Gluconeogenesis Produces Glucose from Pyruvate
The conversion of pyruvate to glucose occurs by a process called gluconeogenesis. Gluconeogenesis is not the exact reversal of glycolysis. We first met pyruvate as a product of glycolysis, but it can arise from other sources to be the starting point of the anabolism of glucose. Some of the reactions of glycolysis are essentially irreversible; these reactions are bypassed in gluconeogenesis. An analogy is a hiker who goes directly down a steep slope but climbs back up the hill by an alternative, easier route. We shall see that the biosynthesis and the degradation of many important biomolecules follow different pathways.
Glycolysis involves three irreversible steps, and the differences between glycolysis and gluconeogenesis are found in these three reactions. The first of the glycolytic reactions is the production of pyruvate (and ATP) from phosphoenolpyruvate. The second is the production of fructose-1,6-bisphosphate from fructose-6-phosphate, and the third is the production of glucose-6-phosphate from glucose. Because the first of these reactions is exergonic, the reverse reaction is endergonic. Reversing the second and third reactions would require the production of ATP from ADP, which is also an endergonic reaction. The net result of gluconeogenesis includes the reversal of these three glycolytic reactions, but the pathway is different, with different reactions and different enzymes (Figure 18.6).
The conversion of pyruvate to phosphoenolpyruvate in gluconeogenesis takes place in two steps. The first step is the reaction of pyruvate and carbon dioxide to give oxaloacetate. This step requires energy, which is available from the hydrolysis of ATP.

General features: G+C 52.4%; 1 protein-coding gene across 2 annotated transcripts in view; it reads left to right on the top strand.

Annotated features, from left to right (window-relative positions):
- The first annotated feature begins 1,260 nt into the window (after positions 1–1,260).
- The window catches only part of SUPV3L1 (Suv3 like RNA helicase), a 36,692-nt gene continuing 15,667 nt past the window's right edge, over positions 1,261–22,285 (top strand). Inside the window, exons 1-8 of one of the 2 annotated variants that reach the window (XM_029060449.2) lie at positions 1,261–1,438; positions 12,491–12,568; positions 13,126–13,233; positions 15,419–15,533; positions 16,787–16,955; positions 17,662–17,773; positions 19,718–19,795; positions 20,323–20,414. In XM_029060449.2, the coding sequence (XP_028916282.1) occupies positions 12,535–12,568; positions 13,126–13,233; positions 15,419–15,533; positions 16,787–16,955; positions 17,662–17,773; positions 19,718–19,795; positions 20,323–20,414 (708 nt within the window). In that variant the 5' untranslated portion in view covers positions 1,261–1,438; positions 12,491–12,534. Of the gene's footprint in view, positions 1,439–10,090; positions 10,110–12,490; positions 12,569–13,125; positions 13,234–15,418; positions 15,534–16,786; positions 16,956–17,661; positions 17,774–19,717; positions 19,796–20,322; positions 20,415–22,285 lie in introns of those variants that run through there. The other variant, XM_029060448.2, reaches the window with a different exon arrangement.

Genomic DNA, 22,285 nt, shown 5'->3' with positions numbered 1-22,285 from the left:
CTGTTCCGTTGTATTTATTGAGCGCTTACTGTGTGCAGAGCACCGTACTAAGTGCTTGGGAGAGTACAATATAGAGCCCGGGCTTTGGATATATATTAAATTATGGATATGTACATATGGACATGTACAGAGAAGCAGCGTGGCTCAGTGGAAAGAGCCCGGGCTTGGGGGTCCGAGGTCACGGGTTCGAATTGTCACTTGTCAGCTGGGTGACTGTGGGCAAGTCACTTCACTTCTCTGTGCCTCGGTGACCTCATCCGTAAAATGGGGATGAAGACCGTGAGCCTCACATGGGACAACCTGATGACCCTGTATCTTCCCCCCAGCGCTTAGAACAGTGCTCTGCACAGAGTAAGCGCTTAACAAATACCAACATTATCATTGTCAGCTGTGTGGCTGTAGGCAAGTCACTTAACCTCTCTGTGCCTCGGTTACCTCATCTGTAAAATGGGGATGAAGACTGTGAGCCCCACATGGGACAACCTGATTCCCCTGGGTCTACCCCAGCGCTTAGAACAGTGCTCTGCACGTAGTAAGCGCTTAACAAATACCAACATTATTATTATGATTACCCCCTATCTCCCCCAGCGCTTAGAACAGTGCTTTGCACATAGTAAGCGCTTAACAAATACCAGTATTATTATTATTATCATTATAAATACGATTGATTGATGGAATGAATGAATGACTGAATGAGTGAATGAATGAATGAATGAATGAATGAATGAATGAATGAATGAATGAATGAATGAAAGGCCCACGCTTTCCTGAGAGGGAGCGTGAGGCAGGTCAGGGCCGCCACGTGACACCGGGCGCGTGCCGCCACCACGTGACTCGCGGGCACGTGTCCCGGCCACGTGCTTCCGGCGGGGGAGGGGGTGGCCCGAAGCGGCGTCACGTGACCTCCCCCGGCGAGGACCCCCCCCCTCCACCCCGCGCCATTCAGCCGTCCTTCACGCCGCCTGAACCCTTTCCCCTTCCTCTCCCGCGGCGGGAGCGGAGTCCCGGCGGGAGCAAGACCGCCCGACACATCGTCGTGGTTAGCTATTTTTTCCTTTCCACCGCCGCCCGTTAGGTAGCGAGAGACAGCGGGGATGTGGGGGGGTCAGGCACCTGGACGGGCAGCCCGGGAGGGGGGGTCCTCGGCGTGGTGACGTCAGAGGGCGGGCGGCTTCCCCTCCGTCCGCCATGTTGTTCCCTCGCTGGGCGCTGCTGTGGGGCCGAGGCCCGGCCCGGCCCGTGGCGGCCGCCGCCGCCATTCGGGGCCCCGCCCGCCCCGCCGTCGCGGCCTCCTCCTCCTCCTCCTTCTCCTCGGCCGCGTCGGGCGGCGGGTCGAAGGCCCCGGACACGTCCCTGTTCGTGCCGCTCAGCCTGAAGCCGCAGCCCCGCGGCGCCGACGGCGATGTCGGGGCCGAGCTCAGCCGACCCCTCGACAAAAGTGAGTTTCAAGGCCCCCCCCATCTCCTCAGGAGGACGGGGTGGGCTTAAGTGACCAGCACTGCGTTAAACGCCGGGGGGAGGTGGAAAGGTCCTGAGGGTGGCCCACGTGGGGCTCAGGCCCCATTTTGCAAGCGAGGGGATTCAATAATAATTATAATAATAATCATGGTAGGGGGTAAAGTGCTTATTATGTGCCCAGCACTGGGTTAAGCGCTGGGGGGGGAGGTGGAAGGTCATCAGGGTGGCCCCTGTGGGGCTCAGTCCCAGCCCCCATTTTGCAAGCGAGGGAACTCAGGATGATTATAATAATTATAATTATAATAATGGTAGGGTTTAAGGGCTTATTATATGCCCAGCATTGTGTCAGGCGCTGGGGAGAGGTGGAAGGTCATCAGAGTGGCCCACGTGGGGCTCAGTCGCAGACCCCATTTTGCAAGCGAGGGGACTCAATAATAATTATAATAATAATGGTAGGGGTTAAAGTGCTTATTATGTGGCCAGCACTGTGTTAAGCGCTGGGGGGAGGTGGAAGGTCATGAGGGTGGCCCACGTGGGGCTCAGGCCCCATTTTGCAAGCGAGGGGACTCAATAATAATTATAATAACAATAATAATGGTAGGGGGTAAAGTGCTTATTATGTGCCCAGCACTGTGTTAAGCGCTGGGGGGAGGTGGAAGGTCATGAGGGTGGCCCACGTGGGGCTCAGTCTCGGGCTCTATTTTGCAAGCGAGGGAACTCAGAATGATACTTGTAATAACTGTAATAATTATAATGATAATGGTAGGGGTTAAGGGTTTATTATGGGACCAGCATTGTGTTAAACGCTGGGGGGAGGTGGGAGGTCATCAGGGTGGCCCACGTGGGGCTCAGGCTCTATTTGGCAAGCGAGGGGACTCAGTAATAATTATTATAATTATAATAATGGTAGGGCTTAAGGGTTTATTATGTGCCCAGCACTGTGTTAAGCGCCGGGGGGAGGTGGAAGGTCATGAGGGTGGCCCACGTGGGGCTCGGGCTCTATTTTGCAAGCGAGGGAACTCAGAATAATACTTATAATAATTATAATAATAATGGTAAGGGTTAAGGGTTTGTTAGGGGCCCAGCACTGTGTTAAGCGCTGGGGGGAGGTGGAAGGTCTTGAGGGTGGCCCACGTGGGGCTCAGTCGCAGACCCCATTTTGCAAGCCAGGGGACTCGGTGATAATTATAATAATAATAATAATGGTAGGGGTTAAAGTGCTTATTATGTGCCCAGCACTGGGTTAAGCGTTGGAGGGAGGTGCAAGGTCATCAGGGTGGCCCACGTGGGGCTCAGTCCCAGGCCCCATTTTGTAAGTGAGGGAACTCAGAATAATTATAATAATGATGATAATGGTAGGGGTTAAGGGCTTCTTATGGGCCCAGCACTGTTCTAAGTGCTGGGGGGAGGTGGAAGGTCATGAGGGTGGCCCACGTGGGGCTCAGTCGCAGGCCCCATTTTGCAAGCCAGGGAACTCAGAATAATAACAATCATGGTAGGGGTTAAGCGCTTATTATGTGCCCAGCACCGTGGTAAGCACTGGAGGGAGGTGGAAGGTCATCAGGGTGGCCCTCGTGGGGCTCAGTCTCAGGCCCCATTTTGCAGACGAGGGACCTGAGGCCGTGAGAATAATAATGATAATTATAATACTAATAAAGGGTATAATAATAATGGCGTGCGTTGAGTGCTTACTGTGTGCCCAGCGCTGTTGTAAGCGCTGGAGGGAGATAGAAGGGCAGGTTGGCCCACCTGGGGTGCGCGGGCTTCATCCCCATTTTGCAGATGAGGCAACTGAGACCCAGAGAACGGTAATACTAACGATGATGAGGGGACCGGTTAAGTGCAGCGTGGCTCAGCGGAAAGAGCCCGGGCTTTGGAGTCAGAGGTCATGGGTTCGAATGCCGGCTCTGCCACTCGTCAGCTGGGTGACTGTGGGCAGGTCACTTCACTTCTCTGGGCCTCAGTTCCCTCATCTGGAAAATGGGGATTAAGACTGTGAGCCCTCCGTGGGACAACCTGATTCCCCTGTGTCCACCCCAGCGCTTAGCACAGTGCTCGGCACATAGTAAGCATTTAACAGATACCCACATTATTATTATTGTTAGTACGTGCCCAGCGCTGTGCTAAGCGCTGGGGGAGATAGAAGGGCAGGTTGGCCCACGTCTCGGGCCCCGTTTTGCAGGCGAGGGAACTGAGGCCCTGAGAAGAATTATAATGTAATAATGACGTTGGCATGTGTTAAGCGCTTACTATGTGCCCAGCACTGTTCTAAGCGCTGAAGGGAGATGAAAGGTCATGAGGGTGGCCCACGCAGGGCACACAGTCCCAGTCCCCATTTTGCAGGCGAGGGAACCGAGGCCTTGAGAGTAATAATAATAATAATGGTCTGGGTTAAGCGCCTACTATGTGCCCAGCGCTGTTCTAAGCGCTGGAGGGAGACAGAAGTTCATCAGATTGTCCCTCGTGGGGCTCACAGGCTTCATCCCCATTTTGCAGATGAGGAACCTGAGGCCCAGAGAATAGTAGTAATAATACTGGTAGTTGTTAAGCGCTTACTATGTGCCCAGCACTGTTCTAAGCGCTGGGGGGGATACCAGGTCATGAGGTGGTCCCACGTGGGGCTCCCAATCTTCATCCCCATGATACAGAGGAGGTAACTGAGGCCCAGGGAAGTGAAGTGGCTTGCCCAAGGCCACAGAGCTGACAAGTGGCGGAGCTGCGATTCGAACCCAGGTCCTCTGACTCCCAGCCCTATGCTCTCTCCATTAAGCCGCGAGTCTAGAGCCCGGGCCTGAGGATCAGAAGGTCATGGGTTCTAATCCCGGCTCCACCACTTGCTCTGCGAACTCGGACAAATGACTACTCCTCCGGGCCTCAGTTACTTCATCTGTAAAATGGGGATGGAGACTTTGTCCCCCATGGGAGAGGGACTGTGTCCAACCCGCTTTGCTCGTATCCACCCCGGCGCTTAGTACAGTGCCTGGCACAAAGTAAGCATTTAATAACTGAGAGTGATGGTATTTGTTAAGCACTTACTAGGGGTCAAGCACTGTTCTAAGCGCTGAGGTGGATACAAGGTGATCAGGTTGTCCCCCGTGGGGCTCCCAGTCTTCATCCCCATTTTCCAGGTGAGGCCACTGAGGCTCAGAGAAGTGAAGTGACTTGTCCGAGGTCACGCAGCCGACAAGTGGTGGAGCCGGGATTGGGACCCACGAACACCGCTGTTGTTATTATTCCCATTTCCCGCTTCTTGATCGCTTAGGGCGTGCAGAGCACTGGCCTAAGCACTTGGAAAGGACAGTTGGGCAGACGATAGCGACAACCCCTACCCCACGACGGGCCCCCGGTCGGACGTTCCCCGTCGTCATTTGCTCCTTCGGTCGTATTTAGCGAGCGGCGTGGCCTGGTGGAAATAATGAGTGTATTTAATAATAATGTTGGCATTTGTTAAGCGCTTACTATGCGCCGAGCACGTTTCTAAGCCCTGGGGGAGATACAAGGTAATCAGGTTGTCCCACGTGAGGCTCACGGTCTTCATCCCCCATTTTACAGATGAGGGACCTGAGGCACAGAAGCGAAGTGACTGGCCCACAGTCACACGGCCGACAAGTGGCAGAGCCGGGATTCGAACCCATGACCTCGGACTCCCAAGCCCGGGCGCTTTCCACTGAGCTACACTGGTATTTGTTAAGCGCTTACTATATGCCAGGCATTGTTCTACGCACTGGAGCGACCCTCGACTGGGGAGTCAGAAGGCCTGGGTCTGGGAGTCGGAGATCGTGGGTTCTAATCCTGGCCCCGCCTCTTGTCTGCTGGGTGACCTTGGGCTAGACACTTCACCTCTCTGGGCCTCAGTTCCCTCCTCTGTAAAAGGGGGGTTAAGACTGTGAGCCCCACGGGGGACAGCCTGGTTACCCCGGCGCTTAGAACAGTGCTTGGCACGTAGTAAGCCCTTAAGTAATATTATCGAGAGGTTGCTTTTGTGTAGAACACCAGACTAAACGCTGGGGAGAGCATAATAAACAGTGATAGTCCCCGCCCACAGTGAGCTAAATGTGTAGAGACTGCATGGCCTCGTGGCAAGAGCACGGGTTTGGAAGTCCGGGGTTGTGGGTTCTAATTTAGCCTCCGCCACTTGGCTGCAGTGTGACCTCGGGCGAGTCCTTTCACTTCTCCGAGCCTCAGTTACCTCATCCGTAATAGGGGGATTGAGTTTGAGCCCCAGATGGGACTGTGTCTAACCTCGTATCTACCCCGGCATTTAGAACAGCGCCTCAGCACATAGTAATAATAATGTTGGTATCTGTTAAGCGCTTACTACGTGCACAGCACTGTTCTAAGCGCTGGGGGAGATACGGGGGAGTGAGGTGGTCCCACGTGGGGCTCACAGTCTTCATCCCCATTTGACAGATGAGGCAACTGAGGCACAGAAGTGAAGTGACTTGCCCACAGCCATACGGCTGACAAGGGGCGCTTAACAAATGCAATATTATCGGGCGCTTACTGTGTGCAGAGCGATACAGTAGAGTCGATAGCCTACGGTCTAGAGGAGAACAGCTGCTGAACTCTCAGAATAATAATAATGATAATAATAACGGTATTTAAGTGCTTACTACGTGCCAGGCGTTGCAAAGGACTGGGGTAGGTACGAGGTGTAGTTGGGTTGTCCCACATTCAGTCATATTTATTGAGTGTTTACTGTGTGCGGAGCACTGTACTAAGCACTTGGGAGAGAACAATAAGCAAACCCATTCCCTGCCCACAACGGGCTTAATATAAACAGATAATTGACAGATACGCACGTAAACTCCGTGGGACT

The enzyme that catalyzes this reaction is pyruvate carboxylase, an allosteric enzyme found in the mitochondria. Acetyl-CoA is an allosteric effector that activates pyruvate carboxylase. If high levels of acetyl-CoA are present (in other words, if there is more acetyl-CoA than is needed to supply the citric acid cycle), pyruvate (a precursor of acetyl-CoA) can be diverted to gluconeogenesis. (Oxaloacetate from the citric acid cycle can frequently be a starting point for gluconeogenesis as well.) Magnesium ion (Mg2+) and biotin are also required for effective catalysis. We have seen Mg2+ as a cofactor before, but we have not seen biotin, which requires some discussion.
Biotin is a carrier of carbon dioxide; it has a specific site for covalent attach-ment of CO2 (Figure 18.7). The carboxyl group of the biotin forms an amide bond with the ε-amino group of a specific lysine side chain of pyruvate carbox-ylase. The CO2 is attached to the biotin, which, in turn, is covalently bonded to the enzyme, and then the CO2 is shifted to pyruvate to form oxaloacetate (Figure 18.8). Note that ATP is required for this reaction.
The conversion of oxaloacetate to phosphoenolpyruvate is catalyzed by the enzyme phosphoenolpyruvate carboxykinase (PEPCK), which is found in the mitochondria and the cytosol.
This reaction also involves hydrolysis of a nucleo-side triphosphate—GTP, in this case, rather than ATP.
The successive carboxylation and decarboxylation reactions are both close to equilibrium (they have low values of their standard free energies); as a result, the conversion of pyruvate to phosphoenolpyruvate is also close to equilibrium ( ∆G°' = 2.1 kJ mol–1 = 0.5 kcal mol–1). A small increase in the level of oxaloacetate can drive the equilibrium to the right, and a small increase in the level of phosphoenolpyruvate can drive it to the left. A concept well known in general chemistry, the law of mass action, relates the concentrations of reactants and products in a system at equilibrium. Changing the concentration of reactants or products causes a shift to reestablish equilibrium. A reaction proceeds to the right on addition of reactants and to the left on addition of products.